1,400 minutes... How do you measure a year?
Yesterday was the day of our end-of-the-year fourth grade awards ceremony, and I was thinking to myself, How do you measure a year? There are challenges we all face, whether they are academic challenges or we must handle difficult situations with our students. Then of course, there are times where we encounter great joy. There are times where we do not feel as if we have planned enough, while on the other hand, there are times in which we plan too much. Then obviously, of course, there are the field trips, and this year, we had our fair share of them, from our local one to the environmental center in Weeki Wachee to the "major ones" such as the Renaissance Festival, Gainesville, and St. Augustine.
Though I have not officially said "Goodbye" to my students as fourth graders, it was still difficult as they watched the 45-minute slideshow, I presented the classroom awards, and I went on stage to present the academic achievement awards such as Superintendent's List (Never below an A for the year), Principal's List ("A" average in all subjects for the year, though B's can be on the report card), and Honor Roll (A's and B's for the year). I felt a phenomenal sense of pride for my students as I presented the eight Superintendent's List awards, the two for Principal's List, and another eight for Honor Roll. My students have achieved a lot, and they should feel a great sense of honor. Read on to hear more about how this special day progressed.
Young Author's Breakfast and Book Sharing Celebration: 9:00-10:30 a.m.
Of course, some of my students then decided to share their book publishing projects. They were extremely proud of their accomplishments. They have come a very long way as authors this year!
Book Buddies: 10:30-11:00 a.m.
The kindergarten book buddies came to receive "Congratulations on Making It to First Grade" cards. They saw their fourth grade buddies' published books as well and looked at the photos around the room together. Below, one of the Book Buddies, wearing red, glanced at our photos. (Check out the lights adorning the board, too!)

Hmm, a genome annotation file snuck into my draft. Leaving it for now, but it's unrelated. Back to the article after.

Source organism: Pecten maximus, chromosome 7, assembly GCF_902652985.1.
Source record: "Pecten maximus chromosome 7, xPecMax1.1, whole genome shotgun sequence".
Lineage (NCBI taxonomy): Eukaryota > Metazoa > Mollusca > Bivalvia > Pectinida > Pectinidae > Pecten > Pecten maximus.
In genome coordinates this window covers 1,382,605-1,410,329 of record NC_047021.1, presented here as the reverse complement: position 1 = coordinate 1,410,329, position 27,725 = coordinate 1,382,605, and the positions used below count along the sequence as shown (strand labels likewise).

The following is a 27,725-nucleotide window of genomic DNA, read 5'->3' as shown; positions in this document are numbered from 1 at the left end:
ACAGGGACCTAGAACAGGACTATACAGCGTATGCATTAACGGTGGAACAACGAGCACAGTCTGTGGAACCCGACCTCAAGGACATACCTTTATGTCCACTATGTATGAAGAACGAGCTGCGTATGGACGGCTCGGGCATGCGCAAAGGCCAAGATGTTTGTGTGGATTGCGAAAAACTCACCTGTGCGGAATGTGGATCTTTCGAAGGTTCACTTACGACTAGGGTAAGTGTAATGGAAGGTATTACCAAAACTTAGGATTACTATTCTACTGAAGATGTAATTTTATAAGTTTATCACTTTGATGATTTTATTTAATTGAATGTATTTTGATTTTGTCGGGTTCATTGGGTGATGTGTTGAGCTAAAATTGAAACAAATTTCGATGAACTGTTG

Besides presenting the classroom awards, handing students personal letters is always a very special component of the end-of-the-year ceremony.Today, I had students write me back, and the parents who came added their own special component to their letters as well. If you have not had your students write letters at the end of the year, it is something you can keep for many years to come. Guy Rice Doud, National Teacher of the Year in 1986, remembered in the documentary Molder of Dreams that his fifth-grade teacher had them write letters to him. I informed my students that I keep their letters in a binder that I can pull out years later when they make a tremendous accomplishment (graduating high school, college, or accomplishing something "above and beyond"). Here are a few photos of my students writing letters:
Grade Level Awards Ceremony: 2:15-3:15 p.m.
My students were patient to sit through six classes before being the last class to receive their awards this afternoon! After each class receives their awards, they always pose for a photograph on stage.
Two students receive awards from Mrs. Kirby, our school's History Fair coordinator and the very first teacher I taught next to in my first year of teaching, for participating in the 2009-2010 History Fair.
Drained? I believe so. These young ladies waited for the bus at the end of the day, giggling over random private jokes and watching a few fifth graders from last year's class attack the pizza left over from lunch like vultures. My students certainly had a whirlwind of a day! (My student on the right was my class' Turn Around Student of the Year, by the way.)
Again, I congratulate my class! What do you do at the end of the year? Have you ever had your students write you letters?